Benjamin Wey is a Wall Street financier and journalist. Benjamin Wey has two master’s degrees and is a graduate of Columbia University. Benjamin Wey is also the CEO of New York Global Group. He shares his insight with our readers:
ATTENTION: Last time, I discussed the index fund (a mutual fund with a portfolio based on a specific stock index). If you are unfamiliar with index funds and/or the concept of a stock index, look that piece over before continuing.
Mutual funds can be broken into a multitude of different categories. One of the most basic groupings separates them into open-end, closed-end and exchange-traded. Open-end funds are the most popular type of mutual fund, and chances are, you or someone you know has invested in one. But don’t ignore the exchange-traded fund (commonly called the “ETF”), which is a variation on the index fund, or the closed-end fund. ETFs and closed-end funds offer somewhat of a “best of both worlds” scenario to investors because they are mutual funds that are traded like stocks.
One of the major advantages of the mutual fund is diversification, especially the index fund. Since the index fund makes such a wide variety of investments, you are essentially putting your eggs in many different baskets by investing in them. Also, don’t forget that index funds outperform some 50-80% of actively managed funds and have relatively low expenses. Since an ETF is essentially an index fund (except in a few recent cases where some actively managed ETFs have come into existence), an investor experiences the same benefits.
Unlike traditional, open-end mutual funds which are priced only once per day, the price of ETFs fluctuates throughout the day according to the market just like stocks. This makes for opportunities for speculative investment.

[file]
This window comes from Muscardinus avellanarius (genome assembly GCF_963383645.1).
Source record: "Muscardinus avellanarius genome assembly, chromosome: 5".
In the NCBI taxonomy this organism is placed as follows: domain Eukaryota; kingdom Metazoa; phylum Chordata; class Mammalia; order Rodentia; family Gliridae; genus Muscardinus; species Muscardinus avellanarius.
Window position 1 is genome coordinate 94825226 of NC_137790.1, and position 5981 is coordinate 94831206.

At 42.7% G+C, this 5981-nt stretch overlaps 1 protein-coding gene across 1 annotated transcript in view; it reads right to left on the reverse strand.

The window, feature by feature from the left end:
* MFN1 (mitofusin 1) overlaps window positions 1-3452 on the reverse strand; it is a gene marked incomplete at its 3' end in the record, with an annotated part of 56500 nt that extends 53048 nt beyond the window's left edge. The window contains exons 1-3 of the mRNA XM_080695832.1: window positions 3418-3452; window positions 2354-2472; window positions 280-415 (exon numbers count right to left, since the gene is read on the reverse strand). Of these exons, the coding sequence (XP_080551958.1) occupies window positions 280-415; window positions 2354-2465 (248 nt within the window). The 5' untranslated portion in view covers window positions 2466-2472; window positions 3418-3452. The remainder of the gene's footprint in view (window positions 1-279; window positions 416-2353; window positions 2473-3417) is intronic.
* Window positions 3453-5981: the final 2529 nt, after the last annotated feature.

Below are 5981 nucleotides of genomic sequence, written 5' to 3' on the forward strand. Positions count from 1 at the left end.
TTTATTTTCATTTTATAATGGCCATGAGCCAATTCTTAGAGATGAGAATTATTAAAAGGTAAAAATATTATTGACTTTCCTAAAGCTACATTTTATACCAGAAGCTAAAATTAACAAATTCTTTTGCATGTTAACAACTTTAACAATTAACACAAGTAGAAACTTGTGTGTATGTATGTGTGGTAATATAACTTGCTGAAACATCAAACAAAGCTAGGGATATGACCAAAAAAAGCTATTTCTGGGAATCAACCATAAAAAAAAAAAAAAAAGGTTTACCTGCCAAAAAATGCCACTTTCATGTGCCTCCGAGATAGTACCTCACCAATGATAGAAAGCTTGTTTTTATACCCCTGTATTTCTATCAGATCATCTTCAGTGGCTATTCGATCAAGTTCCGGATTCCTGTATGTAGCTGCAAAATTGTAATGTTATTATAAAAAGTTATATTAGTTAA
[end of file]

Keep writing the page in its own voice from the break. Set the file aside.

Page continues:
But for the average investor who isn’t interested in day trading, ETFs may be attractive because they have no minimum investment like many open-end mutual funds. You can purchase a single share of an ETF.
The major drawback of the ETF for the average investor is commission charges. If you are planning to buy only a few shares of an ETF at a time, you will have to pay commission every time you buy. So, even though you can purchase a small amount at a time, it is cheaper to pay with a lump sum. And if you were going to save up and pay a lump sum, you might just want to consider an open-end fund. This isn’t necessarily a deal breaker; just make sure to take commissions into consideration.
Even though they have been around for over a century, the closed-end fund is the least popular type of fund. I would venture to say that it is because people find them confusing or simply don’t understand them.
Unlike the open-end fund, which creates more shares with investor capital when needed, closed-end funds have a finite amount of shares available because, like ETFs, they create their shares during their initial public offering (IPO). Then the shares are traded on the market like ETFs and stocks.
The main difference between the ETF and the closed-end fund is that the value of closed-end funds is based more on the market. ETFs derive their market value from their net asset value. Also, closed-end funds are actively managed.
I, Benjamin Wey, have been an institutional investor for a long time. Even though mutual funds offer diversity and diversity lessens the chance of losing your hat, no investment is guaranteed. And there are so many types of funds that offer everything from a very diverse portfolio to a not-so-diverse portfolio. Of course, the more diverse, the less risk, but it also means less reward. There are ETFs and closed-end funds that fit into all of these categories. But certainly don’t rule out these alternatives to the open-end fund.